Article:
Tuesday, December 29, 2020

Jojo Rabbit (2019)


 

                    “Jojo Rabbit” was written, directed, and acted in by Taika Waititi.  He won an Oscar for his adaptation of Christine Leunen’s book.  The book is about a young boy in Hitler’s Germany toward the end of the war.  Waititi added the imaginary Hitler character and played him in the movie.  He did no research on Hitler and meant the role to be a mockery of the dictator.  The movie was controversial because of its comedic take on Hitler’s Germany, but it was critically acclaimed by most critics.  It received six Oscar nominations:  Best Picture, Best Supporting Actress (Scarlet Johannson), Production Design, Costume Design, Film Editing, and Adapted Screenplay.  Waititi won Best Adapted Screenplay from the Academy Awards, BAFTA, and the Writers’ Guild.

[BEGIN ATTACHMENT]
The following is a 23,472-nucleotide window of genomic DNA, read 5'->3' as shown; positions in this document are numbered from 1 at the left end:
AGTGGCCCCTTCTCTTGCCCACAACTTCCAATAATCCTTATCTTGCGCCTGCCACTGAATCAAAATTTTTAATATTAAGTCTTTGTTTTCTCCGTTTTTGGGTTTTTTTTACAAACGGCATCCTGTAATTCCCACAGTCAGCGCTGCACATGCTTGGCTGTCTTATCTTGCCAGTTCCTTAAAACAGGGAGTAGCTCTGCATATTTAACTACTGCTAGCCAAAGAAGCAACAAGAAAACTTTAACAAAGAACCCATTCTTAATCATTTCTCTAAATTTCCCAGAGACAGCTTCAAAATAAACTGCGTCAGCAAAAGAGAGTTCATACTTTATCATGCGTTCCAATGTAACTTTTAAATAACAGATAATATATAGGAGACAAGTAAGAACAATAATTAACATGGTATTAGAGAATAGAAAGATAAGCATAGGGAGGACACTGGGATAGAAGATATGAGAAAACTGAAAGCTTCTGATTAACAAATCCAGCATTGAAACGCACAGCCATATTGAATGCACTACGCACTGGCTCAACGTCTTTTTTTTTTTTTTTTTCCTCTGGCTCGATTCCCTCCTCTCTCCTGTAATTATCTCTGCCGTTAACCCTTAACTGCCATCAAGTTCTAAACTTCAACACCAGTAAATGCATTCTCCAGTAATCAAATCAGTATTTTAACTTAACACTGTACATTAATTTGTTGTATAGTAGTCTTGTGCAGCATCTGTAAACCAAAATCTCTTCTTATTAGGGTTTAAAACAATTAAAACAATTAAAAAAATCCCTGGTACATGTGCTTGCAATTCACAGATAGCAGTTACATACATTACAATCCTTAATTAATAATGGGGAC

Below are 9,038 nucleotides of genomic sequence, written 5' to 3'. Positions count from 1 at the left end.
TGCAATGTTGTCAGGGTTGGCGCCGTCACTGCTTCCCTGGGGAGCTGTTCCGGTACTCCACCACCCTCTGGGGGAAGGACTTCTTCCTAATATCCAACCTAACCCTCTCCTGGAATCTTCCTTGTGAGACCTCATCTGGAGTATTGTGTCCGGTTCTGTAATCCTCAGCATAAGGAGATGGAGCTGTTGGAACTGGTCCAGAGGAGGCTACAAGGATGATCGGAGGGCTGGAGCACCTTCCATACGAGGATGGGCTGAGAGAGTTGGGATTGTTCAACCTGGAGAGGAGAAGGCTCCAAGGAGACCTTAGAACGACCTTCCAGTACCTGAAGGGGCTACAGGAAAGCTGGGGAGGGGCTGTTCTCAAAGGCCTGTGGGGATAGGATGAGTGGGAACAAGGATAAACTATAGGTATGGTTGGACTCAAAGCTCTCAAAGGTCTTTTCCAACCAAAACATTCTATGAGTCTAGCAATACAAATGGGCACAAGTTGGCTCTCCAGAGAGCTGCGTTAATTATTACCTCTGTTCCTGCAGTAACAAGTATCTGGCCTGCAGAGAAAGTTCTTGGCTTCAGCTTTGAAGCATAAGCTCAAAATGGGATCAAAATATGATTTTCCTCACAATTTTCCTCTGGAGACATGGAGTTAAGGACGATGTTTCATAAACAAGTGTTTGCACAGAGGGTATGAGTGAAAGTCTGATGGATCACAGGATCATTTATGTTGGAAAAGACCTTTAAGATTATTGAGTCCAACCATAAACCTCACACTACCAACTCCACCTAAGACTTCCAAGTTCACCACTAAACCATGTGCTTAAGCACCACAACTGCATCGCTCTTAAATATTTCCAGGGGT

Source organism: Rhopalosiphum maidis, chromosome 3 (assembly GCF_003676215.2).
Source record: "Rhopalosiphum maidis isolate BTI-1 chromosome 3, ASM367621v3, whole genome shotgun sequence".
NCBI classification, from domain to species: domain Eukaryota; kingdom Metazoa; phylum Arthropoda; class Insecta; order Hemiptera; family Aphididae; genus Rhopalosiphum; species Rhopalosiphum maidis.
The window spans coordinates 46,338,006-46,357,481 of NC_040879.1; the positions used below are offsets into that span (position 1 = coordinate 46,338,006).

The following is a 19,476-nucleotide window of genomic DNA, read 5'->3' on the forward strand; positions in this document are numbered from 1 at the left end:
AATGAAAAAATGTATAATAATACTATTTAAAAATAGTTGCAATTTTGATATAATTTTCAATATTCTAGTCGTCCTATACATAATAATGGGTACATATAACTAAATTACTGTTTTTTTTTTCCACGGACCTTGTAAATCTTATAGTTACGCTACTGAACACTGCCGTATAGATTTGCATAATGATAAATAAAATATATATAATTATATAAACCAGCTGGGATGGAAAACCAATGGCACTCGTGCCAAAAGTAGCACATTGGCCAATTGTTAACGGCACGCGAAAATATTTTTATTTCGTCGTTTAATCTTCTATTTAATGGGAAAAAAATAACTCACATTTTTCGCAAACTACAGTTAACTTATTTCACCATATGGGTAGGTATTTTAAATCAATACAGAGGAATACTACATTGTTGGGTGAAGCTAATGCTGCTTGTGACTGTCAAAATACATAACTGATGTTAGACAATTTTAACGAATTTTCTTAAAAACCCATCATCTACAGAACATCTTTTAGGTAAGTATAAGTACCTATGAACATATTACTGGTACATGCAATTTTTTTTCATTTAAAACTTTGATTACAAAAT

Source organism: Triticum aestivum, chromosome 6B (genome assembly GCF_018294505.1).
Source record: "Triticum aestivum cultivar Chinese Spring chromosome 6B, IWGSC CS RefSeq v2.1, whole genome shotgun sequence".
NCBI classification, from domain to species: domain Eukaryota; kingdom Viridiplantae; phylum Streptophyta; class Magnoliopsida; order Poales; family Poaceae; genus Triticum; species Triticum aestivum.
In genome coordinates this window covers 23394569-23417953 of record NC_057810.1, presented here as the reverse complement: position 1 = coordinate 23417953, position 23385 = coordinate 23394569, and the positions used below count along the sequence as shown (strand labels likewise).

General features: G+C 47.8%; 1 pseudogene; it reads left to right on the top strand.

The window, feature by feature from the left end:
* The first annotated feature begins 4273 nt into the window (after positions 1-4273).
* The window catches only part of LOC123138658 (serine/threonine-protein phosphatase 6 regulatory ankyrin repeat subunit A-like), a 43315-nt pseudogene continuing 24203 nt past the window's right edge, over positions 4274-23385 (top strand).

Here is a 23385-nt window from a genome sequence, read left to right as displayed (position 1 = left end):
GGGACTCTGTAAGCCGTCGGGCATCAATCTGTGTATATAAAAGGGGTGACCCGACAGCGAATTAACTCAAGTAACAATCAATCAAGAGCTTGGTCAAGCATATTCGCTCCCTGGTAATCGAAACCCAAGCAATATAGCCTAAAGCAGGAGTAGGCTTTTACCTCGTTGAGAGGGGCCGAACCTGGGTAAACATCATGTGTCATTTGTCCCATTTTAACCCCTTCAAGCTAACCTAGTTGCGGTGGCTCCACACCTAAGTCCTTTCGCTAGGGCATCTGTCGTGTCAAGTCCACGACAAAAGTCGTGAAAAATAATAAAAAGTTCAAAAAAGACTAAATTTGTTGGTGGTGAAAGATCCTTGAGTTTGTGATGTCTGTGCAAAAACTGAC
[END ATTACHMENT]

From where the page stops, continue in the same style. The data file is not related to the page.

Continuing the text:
The movie opens with a German version of the Beatles’ “I Wanna Hold Your Hand”.  (And closes with the German version of David Bowie’s “Heroes”).  Let the satire begin!  Jojo Belzler is a ten-year old who is in the Hitler Youth.  He has been thoroughly indoctrinated in Nazi doctrines, like anti-semitism.  But he is not likely to become a stormtrooper as he is just a na├»ve little boy corrupted by the system.  Jojo has an imaginary friend – a buffoonish Adolf Hitler.  Hitler is his mentor and confirms what Jojo has been taught.  On the other end of the spectrum, his mother Rosie is secretly an anti-Nazi.  She tries to keep his childhood whimsical, but he is being pulled into the serious nature of the war as the Americans and the Soviets are closing in on his town. As preparation for their conscription, Jojo and his best friend Yorki attend a Hitler Youth Camp run by the decorated combat veteran Capt. Klenzendorf (Sam Rockwell).  There is the requisite training montage, but this one includes book burning.  Jojo gets his nickname “Rabbit” because he refuses to kill a rabbit to earn his Nazi merit badge.  His world is turned upside down when he discovers that his mother is hiding a Jewish girl named Elsa (Thomasin McKenzie).  Their relationship will force him to reassess what he has been indoctrinated about the Jews.